Pa. Legislators put together bipartisan home-grown invoice for medical marijuana customers | Information | Pittsburgh

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Two Pennsylvania lawmakers who spearheaded the legalized recreational marijuana push are expanding that crusade with a long-awaited bill that would allow medical marijuana users to grow their own cannabis at home.

In a memo on Thursday, Sens. Sharif Street (D-Philadelphia) and Dan Laughlin (R-Erie) are looking for co-sponsors for their proposal. Medical marijuana has been legal in the state since 2016, the Capital star previously reported.

“The [Pennsylvania] The Ministry of Health pointed out that in some counties, patients have to travel more than two hours to reach a pharmacy, ”the two legislators wrote. “That’s just not feasible for many Pennsylvanians. In addition, patients spoke out loudly about the tax challenges related to rising drug costs and affordability. ”

In their co-sponsorship memo, Street and Laughlin say their law would allow medical marijuana users to grow “a limited number of cannabis plants” for their personal use.

In a statement, citing data from the Marijuana Policy Project, Laughlin said that 15 of the 19 states that have legalized adult cannabis and about half of the states that have legalized medical marijuana have allowed home cultivation.

These states have enacted what Laughlin called “reasonable safety precautions,” including limiting the number of plants in each household and requiring them to be kept safe and out of the public eye. In this case he added, “Growing cannabis at home just wasn’t a problem. No state has abolished domestic cultivation, and no serious effort has ever been made to do so.

“It is vital that politics hit people where they are, and by allowing medical marijuana patients to grow cannabis plants at home, we can help reduce the cost and accessibility of this important drug” , said Laughlin, a likely Republican candidate for governor in 2022. “This legislation would go a long way in helping everyday Pennsylvania meet their health needs and ensuring that everyone is treated equally and fairly under the state’s medical marijuana law.”

In February, Street and Laughlin began seeking support for legislation to legalize adult marijuana for recreational use. The law is currently parked in the Senate Law and Justice Committee.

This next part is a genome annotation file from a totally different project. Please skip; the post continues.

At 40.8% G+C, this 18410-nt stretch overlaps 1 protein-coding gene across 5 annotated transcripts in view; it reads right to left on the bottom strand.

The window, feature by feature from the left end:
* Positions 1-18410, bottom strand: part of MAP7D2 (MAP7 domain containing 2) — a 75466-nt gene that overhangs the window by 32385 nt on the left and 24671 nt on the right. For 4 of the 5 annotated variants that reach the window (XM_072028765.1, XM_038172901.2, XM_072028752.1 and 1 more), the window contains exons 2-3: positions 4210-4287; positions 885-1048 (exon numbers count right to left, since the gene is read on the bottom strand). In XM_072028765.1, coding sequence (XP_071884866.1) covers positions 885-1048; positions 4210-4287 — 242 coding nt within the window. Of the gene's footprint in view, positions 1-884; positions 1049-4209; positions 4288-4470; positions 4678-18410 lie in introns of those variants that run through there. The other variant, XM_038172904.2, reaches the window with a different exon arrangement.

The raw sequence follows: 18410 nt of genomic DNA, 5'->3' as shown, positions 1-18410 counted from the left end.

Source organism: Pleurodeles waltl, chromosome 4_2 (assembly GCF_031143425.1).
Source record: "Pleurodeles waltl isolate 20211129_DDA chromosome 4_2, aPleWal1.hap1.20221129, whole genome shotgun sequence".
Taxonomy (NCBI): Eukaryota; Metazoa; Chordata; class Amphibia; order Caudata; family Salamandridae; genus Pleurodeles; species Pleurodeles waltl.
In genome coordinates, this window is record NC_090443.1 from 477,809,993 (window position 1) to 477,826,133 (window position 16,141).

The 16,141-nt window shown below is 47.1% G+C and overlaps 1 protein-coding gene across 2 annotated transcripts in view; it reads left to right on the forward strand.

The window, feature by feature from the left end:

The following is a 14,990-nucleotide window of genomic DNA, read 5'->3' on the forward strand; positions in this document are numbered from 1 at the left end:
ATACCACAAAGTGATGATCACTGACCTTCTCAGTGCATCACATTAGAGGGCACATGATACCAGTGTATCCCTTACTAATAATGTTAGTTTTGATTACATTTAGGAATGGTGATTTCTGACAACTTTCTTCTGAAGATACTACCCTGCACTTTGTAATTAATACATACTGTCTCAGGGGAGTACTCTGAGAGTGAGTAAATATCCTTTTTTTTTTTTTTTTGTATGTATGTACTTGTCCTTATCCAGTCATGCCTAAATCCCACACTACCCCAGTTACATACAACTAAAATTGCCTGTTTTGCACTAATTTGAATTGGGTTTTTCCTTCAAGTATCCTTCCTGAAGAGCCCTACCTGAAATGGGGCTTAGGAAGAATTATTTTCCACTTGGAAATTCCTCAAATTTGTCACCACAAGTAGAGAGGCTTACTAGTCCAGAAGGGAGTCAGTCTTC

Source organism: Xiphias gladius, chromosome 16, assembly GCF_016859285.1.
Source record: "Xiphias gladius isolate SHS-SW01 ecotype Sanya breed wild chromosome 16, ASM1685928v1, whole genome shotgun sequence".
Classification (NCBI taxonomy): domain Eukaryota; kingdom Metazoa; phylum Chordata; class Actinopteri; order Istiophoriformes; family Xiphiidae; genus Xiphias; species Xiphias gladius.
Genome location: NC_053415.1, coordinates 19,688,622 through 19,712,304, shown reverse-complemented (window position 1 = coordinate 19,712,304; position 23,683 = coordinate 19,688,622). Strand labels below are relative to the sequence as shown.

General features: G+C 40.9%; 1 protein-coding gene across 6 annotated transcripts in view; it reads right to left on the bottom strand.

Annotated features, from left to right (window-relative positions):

Last month, Senate Committee Chairman Senator Mike Regan (R-York) tabled his own law to legalize it. Regan’s proposal calls for the proceeds from legalized cannabis to be used to support the Pennsylvania State Police and fund community programs.

“Marijuana has been used by adult residents of the state for decades, but that use has benefited financially and perpetuated organized crime, gangs and cartels,” Regan wrote in a memo asking his colleagues for their support. “The street marijuana sold by these organizations is often infused with illegal drugs and toxic additives, and these criminals are responsible for violence, mayhem and murder in our state and country.”

Although they overlap in some places, the two proposals differ in a number of ways, particularly on issues relating to criminal law reform.

The law, backed by Laughlin and Street, provides for the overturning of nonviolent convictions for medical marijuana patients and those with nonviolent marijuana convictions.

Civil rights activists and advocates of criminal justice reform have pushed the language, highlighting racial and ethnic differences in marijuana convictions and the long-term damage that petty condemnation can do to an individual’s economic and educational future.

Regan’s bill remains silent on issues of criminal justice reform and erasure, although central Pennsylvania lawmakers notes that as a former US marshal, “I had an opportunity to work in federal law enforcement at the height of the drug war, knowing the seriousness of drug use.”

But he added, “I am also aware that there has been a significant drop in arrests and prosecutions for personal marijuana use in recent years,” and that law enforcement time could be better used, “our residents ahead of the rest.” protect violent criminals; and “large drug importers who also deal in heroin and fentanyl who kill thousands of Pennsylvanians every year.”

In an email, Jeffrey Riedy, executive director of the Lehigh Valley branch of pro-legalization group NORML, welcomed Laughlin and Street’s initiative.

“It’s not at all surprising that Senators Street and Laughlin chose to tackle home growing for patients. Over the past year we have worked with their offices on the language for national legalization, and home growing has been a priority for both proponents and patients of the Medical Marijuana program, “Riedy wrote. In fact, Senator Street made a failed attempt to incorporate a home growing change into recent legislation (HB1024) that added 16 provisions to the bill.

“This new stand-alone piece of legislation illustrates Laughlin and Street’s commitment to redress the injustices of the ban while redressing the shortcomings of Act 16,” he continued. “Home growing for patients is an easy way to relieve current patients financially while ensuring access to safe and reliable medicines.”

John Micek is the editor-in-chief of the Pennsylvania Capital star, where this story first appeared.

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